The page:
Niko Resources[edit]

Between 2003 and 2006, Niko Resources was possibly involved in a corruption scandal involving the $750 million Tengratila and Feni gas fields in Bangladesh (the company accidentally caused an explosion, initially refused to pay for damanges and gave the Minister responsible for overseeing compensation claims an expensive vehicle; Niko eventually did compensate the 620 affected families). Investigation into corruption allegations were made by the Royal Canadian Mounted Police in January 2009. Blowout or failure of equipments are generally out of human control and scope. Most planned and prepared operations can fail against response from Mother Nature.[21][22]

In an attempt to blackmail the government of Bangladesh, Niko Resources suspended gas supply from the Feni gas field, Abedin sharply reacted by saying that they (Petrobangla under Bangladesh) might be constrained to take serious steps under the laws of Bangladesh.[23] Abedin formally claimed compensations from Niko Resources, after both Begum Khaleda Zia, the Prime Minister of Bangladesh and the Energy Advisor approved it. In his letter, Abedin outline Niko's duty to supply three billion cubic feet (BCF) of gas free of cost for burning the same amount of gas in Tengratila, and also compensate Petrobangla for another 5.89 BCF of gas burnt at the sub-surface level. The letter also sought Tk 840 million as compensation for damage to environment, after Niko paid Tk 25 million to the local people.[24][25] Later, Abedin met with President and CEO of Niko Resources at the Energy Division meeting along with the Energy Secretary to resolve pending issues.[26]

Rexwood-Oakland[edit]

Petrobangla was later allegedly involved in a non-bid negotiation with US Based joint venture of Oakland-Rexwood, the latter stating that it would invest $60 million.

In 1998 and 1999, Enron Corporation was also selected for the blocks alongside Oakland, where Enron proposed 80 percent share for themselves, and the rest for Oakland. The High Court of Bangladesh, placed a ban on signing any Production sharing agreement with any international oil company in December 2001, the same year that Enron Corporation went bankrupt for the Enron scandal. Production sharing agreement head, Abedin outright rejected the notion, saying it was just a visit to the National Energy Sector, adding that they did not have a specific proposal. The Oakland-Rexwood blocks were later operated by Tullow Oil.[27][28]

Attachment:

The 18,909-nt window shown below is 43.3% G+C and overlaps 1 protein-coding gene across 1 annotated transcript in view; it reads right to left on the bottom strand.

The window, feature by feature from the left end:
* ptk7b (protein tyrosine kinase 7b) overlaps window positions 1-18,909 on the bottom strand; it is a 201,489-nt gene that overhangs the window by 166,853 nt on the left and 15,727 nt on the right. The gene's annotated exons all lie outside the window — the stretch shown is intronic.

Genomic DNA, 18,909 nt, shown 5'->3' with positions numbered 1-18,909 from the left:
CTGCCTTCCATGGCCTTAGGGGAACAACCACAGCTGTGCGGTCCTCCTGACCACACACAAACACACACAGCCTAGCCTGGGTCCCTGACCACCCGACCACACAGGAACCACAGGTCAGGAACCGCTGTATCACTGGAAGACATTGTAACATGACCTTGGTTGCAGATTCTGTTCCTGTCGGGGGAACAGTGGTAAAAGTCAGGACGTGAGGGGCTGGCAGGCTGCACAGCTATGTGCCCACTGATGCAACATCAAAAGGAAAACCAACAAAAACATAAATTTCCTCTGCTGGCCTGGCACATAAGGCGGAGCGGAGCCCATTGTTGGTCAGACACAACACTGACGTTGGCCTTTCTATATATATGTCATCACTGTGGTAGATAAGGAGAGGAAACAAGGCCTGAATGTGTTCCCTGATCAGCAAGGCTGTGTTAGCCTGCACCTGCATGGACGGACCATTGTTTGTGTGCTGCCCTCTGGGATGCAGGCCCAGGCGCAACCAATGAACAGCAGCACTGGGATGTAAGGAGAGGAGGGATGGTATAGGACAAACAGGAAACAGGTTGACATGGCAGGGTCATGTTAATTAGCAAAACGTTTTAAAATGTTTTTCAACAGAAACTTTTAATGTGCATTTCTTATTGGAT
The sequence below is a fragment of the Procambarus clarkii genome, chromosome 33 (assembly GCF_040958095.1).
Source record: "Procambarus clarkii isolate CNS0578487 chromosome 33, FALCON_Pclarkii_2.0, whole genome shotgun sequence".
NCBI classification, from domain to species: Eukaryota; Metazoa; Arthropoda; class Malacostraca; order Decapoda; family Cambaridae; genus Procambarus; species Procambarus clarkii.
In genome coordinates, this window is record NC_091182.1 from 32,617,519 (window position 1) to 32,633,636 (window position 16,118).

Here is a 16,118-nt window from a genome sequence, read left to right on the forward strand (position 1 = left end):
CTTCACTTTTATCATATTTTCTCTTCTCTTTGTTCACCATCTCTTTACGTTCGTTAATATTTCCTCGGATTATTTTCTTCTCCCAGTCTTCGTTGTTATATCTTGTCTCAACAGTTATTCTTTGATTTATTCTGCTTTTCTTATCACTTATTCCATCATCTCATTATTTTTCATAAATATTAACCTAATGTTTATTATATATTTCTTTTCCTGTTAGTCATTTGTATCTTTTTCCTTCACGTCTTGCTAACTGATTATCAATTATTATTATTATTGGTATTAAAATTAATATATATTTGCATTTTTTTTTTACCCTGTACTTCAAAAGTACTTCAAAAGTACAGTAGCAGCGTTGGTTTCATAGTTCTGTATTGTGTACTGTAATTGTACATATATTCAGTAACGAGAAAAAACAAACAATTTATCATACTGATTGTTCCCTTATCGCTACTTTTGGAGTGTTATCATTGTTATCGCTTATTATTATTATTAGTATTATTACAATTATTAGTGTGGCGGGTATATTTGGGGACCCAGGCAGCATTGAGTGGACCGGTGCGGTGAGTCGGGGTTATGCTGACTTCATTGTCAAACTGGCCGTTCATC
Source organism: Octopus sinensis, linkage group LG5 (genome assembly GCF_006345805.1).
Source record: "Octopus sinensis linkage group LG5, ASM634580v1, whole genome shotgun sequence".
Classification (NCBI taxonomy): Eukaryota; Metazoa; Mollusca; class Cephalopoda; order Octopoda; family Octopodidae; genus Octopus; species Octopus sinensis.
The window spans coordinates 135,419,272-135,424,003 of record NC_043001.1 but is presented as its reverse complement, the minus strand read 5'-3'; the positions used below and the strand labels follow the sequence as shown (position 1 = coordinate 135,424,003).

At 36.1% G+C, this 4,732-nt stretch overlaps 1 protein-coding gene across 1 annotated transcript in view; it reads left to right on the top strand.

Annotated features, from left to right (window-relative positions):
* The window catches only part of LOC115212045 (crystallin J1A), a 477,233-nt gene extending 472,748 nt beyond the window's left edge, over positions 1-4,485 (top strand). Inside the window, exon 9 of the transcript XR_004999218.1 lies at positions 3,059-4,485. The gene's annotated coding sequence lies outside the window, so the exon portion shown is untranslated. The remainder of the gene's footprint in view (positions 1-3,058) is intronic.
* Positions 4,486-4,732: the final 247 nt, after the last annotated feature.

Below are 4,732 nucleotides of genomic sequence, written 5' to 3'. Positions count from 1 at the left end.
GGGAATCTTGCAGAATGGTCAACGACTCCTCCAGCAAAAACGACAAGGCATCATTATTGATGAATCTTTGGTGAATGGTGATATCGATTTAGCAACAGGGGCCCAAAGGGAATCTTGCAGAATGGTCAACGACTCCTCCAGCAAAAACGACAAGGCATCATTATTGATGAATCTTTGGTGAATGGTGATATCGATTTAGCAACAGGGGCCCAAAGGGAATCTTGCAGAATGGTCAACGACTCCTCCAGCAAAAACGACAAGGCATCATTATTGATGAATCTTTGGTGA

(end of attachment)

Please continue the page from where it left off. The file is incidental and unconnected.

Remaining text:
Water Board Authority and Development[edit]

After Petrobangla, Abedin was made the Managing Director of the Dhaka Water and Sewerage Authority (WASA), by the military backed Government of Bangladesh. He was given charge of the sector when ammonia and other impurities concentration were severely high, which resulted in him taking an initiative to set a pre-treatment plant for controlling the ammonia concentration. It was to be supervised by Danish International Development Agency of the Ministry of Foreign Affairs of the Kingdom of Denmark and funded by Asian Development Bank. He also talked about the World Bank funded sewage treatment facility that improves water conditions.[29]

The national board was already on the deep end of the water shortage, by at least 350 million L, with the demand for the Metropolitan capital of Dhaka being around 2 billion L. The national electricity crisis of the power grid was a major problem, as due to low voltage and frequent black outs, maximum capacity could not be delivered.[30][31] Raihanul Abedin was actually shocked by the previous paper works. Dhaka had a population of over 6 million but Dhaka Wasa had only 150 thousand customers. This proved why Dhaka Wasa was suffering from major losses in revenue since the beginning of time. Abedin took that into mind and founded a team that will go from house to house and inquire about their and water supplies. By the time Abedin resigned from his post, Dhaka Wasa's Revenue went up by almost 300% and for the first time in the history of Dhaka Wasa, it was a profitable organization. There were many complains that there wasn't sufficient water to fulfill the basic demands of the public of Dhaka so Abedin devised a plan to construct another Water Treatment Plant. After hearing negative comments from many experienced and influential people such as "no one could do it in the last 20 years and no one can do it now, just relax and let things be as it is", Abedin took nothing into importance and devised a plan to get the job done. He contacted World Bank for funds and after the approval came from World Bank, he gained the approval of the Chief Advisor. After three years the plans were passed, the construction for the new phase is currently under way. Abedin's dream to fulfill the demands of the public is actually coming true. He was asked by a journalist whether he would mind if his name wouldn't be mentioned in this project and he replied kindly, "I did this for the good of the public, I just did my job, and seeing the public pleased is all I could ever want. Cutting a red ribbon is not a big deal".